Maturity In Romeo And Juliet

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“Maturity is not by age, but the acceptance of your responsibilities” (Unknown). In William Shakespeare 's, The Tragedy of Romeo and Juliet, Romeo, who is a Montague and Juliet, who is a Capulet, met at a Capulet party. Romeo went to the party and met Juliet. They fell in love and got married the next day. Later that day, Romeo kills Juliet 's cousin, Tybalt. Tybalt killed Mercutio, a friend of Romeo, and Romeo was exiled. Then, Lord Capulet, Juliet 's father, decided she was going to marry County Paris, she freaks out and takes a potion which makes her seem dead for forty-two hours. Romeo hears of her “death” and buys a poison from the Apothecary and goes to the Capulet monument. Where he drinks the poison just as Juliet is waking, then…show more content…
Therefore, Romeo matured from adolescence to adulthood as a result of his love for Juliet. Before he met Juliet, he locked himself in his room, basically pouting, about Rosaline, who he thought he loved, but actually knows nothing of real love. When he sees Juliet at the Capulet party he thinks maybe he had never loved until then. Romeo says, “Did my heart love till now? Forswear it, sight!/ For I ne’er saw true beauty till this night” (I., v, 52-53). He matured a lot because he was not sitting in his bedroom pouting, he was out trying to be a better person. In Act 2, Scene 3 when Romeo informed Friar Lawrence of his love for Juliet, the Friar replied, “Holy Saint Francis! What a change is here!/ Is Rosaline, that thou didst love so dear,/ So soon forsaken? Young men’s love then lies/ Not truly in their heart, but in their eyes” (II., iii, 65-68). This shows how immature Romeo was when he met Rosaline, because he loved the sight of her, but did not really know her and it shows how he matured after he met Juliet. Also, when Romeo hears of Juliet 's death and goes straight to an Apothecary to get a poison. He does not do what he does throughout the entire play, which is consulting with Friar Lawrence. Romeo does not talk to the Friar about Juliet 's death, instead he takes it into his own hands. Romeo grew throughout the play in many…show more content…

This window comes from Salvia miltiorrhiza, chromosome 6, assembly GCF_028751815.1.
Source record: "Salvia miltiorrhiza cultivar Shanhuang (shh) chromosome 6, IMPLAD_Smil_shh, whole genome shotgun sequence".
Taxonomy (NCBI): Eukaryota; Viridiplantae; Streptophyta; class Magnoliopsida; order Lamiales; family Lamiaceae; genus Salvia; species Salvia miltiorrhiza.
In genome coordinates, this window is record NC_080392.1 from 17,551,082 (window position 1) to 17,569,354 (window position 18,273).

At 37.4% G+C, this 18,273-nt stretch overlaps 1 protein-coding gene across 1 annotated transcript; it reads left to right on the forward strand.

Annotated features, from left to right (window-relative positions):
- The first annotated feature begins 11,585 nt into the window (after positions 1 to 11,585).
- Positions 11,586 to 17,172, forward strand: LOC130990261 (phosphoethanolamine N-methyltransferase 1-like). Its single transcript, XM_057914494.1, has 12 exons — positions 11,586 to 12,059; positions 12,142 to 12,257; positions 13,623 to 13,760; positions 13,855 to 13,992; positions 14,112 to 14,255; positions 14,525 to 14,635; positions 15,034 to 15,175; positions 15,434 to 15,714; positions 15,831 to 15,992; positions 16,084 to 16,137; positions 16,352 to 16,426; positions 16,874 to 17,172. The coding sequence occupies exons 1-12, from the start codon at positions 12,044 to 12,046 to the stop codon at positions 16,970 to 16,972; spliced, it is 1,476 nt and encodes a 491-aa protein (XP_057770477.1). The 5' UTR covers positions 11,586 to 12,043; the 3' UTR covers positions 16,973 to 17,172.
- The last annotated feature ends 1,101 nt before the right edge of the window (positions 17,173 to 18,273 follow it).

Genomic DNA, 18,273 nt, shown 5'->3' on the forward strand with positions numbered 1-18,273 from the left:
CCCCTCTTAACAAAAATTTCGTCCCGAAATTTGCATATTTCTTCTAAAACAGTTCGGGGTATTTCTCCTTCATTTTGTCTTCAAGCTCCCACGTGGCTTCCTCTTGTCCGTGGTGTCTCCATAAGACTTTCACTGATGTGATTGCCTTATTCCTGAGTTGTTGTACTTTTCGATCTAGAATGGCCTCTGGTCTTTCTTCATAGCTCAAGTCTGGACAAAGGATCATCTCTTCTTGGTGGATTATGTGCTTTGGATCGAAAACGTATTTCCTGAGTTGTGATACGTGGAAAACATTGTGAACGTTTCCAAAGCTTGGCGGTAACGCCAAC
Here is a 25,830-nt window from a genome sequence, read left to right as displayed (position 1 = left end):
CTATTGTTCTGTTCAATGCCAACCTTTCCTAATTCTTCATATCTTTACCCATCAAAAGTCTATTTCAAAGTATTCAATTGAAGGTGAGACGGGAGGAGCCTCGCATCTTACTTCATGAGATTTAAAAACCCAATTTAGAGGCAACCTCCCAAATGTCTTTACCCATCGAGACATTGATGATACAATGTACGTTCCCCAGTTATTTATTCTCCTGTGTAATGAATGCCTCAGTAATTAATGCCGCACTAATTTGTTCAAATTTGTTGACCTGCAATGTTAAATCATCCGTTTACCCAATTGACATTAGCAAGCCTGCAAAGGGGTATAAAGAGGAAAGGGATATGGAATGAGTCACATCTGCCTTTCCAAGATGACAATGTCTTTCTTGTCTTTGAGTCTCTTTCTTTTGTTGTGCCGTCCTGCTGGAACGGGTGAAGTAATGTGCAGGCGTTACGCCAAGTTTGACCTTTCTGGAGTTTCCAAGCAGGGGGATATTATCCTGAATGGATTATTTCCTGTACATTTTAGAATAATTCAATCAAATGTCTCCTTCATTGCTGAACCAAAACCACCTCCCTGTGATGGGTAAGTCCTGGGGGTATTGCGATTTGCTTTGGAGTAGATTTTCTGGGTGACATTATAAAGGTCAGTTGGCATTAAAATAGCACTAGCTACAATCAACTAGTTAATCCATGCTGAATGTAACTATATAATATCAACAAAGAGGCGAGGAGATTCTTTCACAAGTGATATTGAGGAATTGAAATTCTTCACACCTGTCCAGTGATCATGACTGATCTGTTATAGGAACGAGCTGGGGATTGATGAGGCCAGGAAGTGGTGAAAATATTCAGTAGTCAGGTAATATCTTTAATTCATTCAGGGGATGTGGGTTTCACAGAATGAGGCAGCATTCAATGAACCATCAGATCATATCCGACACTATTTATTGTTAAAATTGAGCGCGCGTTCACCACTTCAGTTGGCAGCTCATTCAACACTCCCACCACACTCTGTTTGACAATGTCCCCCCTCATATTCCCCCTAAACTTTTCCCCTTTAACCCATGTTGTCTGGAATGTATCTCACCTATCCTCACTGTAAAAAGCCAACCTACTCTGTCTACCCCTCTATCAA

Furthermore, both Romeo and Juliet matured in many ways. Romeo matured from being a child to being more of an adult. Juliet matured in more ways than Romeo, she went from being an obedient, innocent child to being a independant, courageous adult. They both matured almost immediately after they met. They made many sacrifices in order to be together, which caused them to grow up and they risked their lives for each other. Juliet tells Romeo, “How camest thou hither, tell me, and wherefore?/ The orchard walls are high and hard to climb,/ And the place death, considering who thou art,/ If any of my kinsmen find thee here (II.,ii, 62-65) Romeo risked his life for the person he loves, which shows a shift in maturity. “I would not for the world they saw thee here” (II., ii, 74). Juliet tells Romeo she wouldn’t let anything happen to him, which also shows a shift in maturity. The revenge, love, and secret marriage caused Romeo and Juliet to grow up quickly and become more of an adult and make more decisions on their own.
In conclusion, Romeo and Juliet did mature. After they met, they both realized what they had been doing and changed in the little time they had together. The love they had for one another changed them and the fighting between their parents made them realize love is love, it does not matter which house one is from or what ones name is. Romeo and Juliet grew into better people because of each other and their parents. Therefore, the challenges they faced caused
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